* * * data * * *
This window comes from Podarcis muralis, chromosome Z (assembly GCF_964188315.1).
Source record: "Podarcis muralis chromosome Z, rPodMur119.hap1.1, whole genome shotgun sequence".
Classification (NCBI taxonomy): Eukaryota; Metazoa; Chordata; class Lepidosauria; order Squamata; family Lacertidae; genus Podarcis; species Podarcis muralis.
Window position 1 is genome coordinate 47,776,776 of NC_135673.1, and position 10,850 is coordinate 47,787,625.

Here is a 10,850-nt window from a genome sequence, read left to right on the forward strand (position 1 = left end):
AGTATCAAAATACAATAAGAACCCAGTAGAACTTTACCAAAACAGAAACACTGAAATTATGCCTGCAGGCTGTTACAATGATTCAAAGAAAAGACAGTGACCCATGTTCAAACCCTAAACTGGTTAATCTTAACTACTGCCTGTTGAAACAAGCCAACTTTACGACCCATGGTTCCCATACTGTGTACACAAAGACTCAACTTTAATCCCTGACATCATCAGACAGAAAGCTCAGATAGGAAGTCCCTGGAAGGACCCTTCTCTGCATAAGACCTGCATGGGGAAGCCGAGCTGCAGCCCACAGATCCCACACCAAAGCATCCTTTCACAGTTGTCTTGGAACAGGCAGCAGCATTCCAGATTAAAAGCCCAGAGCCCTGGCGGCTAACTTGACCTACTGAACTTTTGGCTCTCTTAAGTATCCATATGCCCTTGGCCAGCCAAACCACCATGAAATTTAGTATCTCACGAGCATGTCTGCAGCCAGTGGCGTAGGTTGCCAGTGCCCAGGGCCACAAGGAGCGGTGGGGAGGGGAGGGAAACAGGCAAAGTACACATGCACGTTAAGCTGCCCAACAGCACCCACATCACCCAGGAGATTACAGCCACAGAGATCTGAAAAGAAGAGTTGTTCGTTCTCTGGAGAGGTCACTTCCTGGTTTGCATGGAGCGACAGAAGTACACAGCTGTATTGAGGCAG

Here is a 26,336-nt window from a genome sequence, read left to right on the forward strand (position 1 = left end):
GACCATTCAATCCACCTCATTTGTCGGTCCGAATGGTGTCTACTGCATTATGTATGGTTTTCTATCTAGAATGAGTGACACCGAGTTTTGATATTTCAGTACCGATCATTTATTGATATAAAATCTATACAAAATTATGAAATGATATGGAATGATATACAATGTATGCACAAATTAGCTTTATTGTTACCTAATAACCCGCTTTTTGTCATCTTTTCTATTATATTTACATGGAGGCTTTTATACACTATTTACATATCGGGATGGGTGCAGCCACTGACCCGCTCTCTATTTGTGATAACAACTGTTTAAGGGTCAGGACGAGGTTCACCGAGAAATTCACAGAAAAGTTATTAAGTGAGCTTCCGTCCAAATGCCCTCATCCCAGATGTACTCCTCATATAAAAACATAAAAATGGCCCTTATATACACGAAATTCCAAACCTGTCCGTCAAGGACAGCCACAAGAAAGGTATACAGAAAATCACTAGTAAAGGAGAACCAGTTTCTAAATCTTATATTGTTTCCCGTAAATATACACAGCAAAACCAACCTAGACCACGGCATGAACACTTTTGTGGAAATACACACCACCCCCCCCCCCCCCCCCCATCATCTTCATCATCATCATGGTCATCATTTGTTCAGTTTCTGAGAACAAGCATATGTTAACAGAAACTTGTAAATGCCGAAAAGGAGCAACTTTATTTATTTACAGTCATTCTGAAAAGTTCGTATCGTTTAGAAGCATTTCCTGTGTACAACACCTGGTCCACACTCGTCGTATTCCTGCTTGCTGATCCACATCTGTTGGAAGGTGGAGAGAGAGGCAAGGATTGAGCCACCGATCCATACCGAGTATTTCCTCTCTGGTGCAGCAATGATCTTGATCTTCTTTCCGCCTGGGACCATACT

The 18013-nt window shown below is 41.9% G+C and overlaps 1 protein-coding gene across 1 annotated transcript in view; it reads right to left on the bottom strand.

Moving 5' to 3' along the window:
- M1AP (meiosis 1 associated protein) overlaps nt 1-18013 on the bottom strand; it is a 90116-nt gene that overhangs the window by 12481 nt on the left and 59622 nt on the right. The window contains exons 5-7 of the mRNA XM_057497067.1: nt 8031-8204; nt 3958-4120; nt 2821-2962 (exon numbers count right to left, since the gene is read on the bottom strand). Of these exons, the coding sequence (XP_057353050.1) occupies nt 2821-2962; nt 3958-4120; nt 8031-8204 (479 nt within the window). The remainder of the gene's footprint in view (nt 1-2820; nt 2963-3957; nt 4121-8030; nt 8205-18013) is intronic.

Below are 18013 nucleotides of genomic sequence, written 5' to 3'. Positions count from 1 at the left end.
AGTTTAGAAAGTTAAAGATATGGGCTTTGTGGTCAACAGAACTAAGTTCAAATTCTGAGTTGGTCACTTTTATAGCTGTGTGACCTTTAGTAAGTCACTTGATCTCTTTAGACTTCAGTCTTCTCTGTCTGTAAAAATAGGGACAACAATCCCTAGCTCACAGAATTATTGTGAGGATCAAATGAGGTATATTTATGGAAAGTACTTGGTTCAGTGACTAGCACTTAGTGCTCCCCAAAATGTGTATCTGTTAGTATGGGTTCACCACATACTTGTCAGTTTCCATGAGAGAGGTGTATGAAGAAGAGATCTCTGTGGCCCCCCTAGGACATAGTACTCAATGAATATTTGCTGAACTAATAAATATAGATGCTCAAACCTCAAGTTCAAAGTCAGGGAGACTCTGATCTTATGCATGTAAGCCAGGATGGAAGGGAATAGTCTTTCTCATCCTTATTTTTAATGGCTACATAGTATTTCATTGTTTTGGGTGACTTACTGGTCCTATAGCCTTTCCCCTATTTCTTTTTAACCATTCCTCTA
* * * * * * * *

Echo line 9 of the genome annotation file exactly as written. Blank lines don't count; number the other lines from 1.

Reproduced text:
The 18013-nt window shown below is 41.9% G+C and overlaps 1 protein-coding gene across 1 annotated transcript in view; it reads right to left on the bottom strand.